The two accounts advance on each other – a dispassionate enquiry into aviation history, and a melancholy memoir of life among the ice pilots. Mondor artfully constructs snapshots of a snowbound world where men treat dogs like machines and machines like spouses; where weather is more than just scenery; where everyone has come north with a story they don’t want to tell. She wrestles with what it is to have an authorial mind in a world of harsh truths, as she tries to reconcile academic rigour with narrative romance. There are tantalising snapshots here, from the scarred girl who must relive the moments of her long-ago accident in the eyes of everyone who sees her face, to the nuns who refuse to give up their seats for a hospital-bound teenager. The result is gripping, as a fledgling author finds her style and suddenly takes wing. With a start, Mondor realises what she is really writing about, and lets the reader find out along with her.

Mondor’s pilots gripe that they might as well be bus drivers on the Moon, as if that is not an incredible idea in itself. The US Mail has to get through, not because some Inuit trapper is waiting for a postcard from Puerto Rico, but because the plane that is being vastly overpaid to carry the postcard will now also have hold space for medicine, food and supplies. But this is the land of Mondor, where the shadows lie, as the author sits forlorn amid pieces of broken lives, and carefully builds something beautiful with the fragments. Like an antique, graceful plane thunking onto the landing strip with bingo fuel and a hold full of howling dogs, The Map of My Dead Pilots touches down just in time. Any longer, and this lovely little book would have broken its spell.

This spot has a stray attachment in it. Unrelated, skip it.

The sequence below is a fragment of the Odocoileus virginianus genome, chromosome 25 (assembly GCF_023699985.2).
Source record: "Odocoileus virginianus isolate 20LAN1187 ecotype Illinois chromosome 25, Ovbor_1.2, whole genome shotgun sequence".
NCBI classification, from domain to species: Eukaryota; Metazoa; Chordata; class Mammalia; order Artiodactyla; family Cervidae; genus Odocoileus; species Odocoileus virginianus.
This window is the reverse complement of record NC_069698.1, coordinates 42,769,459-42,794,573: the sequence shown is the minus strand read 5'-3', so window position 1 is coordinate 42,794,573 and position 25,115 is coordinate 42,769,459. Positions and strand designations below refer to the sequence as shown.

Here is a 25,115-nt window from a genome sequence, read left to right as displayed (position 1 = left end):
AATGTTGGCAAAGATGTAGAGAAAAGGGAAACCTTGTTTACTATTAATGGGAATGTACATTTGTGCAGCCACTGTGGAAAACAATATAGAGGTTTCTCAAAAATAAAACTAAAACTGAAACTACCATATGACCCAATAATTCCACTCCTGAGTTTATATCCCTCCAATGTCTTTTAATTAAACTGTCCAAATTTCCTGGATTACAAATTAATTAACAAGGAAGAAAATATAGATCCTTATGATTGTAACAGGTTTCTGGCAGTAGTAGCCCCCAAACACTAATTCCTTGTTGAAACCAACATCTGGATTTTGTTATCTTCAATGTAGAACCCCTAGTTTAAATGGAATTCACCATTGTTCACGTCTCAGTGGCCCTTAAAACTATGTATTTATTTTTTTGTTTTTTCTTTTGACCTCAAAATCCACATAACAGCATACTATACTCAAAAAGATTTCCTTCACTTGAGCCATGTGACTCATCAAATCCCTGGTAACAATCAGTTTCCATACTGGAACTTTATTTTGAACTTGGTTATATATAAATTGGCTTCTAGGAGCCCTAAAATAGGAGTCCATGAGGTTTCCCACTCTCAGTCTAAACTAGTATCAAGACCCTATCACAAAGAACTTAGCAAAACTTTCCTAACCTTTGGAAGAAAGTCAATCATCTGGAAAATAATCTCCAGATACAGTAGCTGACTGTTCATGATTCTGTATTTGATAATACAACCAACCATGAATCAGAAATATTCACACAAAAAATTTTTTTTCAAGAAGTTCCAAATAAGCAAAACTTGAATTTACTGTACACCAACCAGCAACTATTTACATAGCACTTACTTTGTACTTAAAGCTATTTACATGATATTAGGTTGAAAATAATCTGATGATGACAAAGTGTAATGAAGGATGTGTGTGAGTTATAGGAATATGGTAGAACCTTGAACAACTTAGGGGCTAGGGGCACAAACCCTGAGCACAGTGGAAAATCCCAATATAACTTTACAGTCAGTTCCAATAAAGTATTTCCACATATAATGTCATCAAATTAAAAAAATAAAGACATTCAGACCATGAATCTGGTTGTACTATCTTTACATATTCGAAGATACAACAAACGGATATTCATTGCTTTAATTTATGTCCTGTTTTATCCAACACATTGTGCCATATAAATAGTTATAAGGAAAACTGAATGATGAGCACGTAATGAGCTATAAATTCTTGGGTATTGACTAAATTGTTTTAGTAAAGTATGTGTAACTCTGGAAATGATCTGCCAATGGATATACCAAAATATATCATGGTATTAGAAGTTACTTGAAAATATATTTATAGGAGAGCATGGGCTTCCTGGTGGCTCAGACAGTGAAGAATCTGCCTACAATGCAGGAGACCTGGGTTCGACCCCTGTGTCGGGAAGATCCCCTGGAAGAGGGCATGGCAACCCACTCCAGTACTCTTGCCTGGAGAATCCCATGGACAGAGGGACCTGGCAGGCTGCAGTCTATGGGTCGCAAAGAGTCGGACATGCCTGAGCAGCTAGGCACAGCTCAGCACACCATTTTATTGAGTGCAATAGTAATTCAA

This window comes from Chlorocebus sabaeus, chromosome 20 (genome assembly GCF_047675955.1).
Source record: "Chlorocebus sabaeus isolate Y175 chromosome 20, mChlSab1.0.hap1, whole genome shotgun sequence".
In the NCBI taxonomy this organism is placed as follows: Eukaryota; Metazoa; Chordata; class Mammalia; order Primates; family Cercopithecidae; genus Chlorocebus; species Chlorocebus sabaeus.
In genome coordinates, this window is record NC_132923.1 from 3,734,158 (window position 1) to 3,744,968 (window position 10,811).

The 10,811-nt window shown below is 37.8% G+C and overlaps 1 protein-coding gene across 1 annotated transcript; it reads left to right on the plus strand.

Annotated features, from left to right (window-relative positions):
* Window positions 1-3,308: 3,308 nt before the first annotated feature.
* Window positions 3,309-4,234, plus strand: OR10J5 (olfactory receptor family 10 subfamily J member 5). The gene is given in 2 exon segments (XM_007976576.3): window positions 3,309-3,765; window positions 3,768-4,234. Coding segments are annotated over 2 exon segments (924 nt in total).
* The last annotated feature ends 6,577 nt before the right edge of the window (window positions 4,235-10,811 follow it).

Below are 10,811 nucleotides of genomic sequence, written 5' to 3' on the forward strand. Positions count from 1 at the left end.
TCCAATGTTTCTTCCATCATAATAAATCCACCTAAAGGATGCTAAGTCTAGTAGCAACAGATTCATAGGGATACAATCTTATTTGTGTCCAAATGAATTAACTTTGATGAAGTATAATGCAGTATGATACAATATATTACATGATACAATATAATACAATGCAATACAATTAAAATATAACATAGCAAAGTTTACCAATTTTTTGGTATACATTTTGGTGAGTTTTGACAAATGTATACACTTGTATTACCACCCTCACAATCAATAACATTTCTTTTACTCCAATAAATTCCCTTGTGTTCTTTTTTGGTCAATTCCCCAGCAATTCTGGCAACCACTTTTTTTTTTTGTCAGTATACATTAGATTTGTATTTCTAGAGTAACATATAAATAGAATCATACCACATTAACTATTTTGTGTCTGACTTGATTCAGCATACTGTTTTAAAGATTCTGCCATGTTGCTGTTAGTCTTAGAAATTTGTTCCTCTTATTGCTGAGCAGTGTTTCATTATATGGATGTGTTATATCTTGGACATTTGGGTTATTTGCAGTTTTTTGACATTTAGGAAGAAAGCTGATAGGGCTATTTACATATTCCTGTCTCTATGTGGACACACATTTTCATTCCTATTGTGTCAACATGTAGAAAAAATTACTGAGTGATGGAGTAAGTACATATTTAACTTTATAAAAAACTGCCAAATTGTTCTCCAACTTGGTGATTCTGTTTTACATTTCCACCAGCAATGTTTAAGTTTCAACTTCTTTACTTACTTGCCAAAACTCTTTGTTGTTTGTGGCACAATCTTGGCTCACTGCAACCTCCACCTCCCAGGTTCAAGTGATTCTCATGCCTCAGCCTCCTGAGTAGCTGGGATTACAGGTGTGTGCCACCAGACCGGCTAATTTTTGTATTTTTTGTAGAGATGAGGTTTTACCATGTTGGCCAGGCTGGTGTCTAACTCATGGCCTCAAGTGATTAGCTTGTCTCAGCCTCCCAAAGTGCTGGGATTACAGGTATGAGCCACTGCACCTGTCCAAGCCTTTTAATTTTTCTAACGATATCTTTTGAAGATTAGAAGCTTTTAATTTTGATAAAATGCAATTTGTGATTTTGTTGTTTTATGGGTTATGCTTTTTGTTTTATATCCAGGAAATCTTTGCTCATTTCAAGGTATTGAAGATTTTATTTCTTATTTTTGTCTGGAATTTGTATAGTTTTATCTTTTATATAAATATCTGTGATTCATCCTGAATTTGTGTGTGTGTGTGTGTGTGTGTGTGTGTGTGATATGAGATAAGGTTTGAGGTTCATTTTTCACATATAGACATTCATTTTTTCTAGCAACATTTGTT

Jonathan Clements is the author of Mannerheim: President, Soldier, Spy.

The Japanese John Carter

I’ve got an article up on the Manga UK blog today about the Japanese prequels, sequels and pastiches to John Carter of Mars. This draws, of course, on the work I’ve been doing for the Science Fiction Encyclopedia to chronicle Japanese authors like Hitoshi Yoshioka. There’s also a little bit about Japanese steampunk that doesn’t get any attention abroad.

Spartacus Reviewed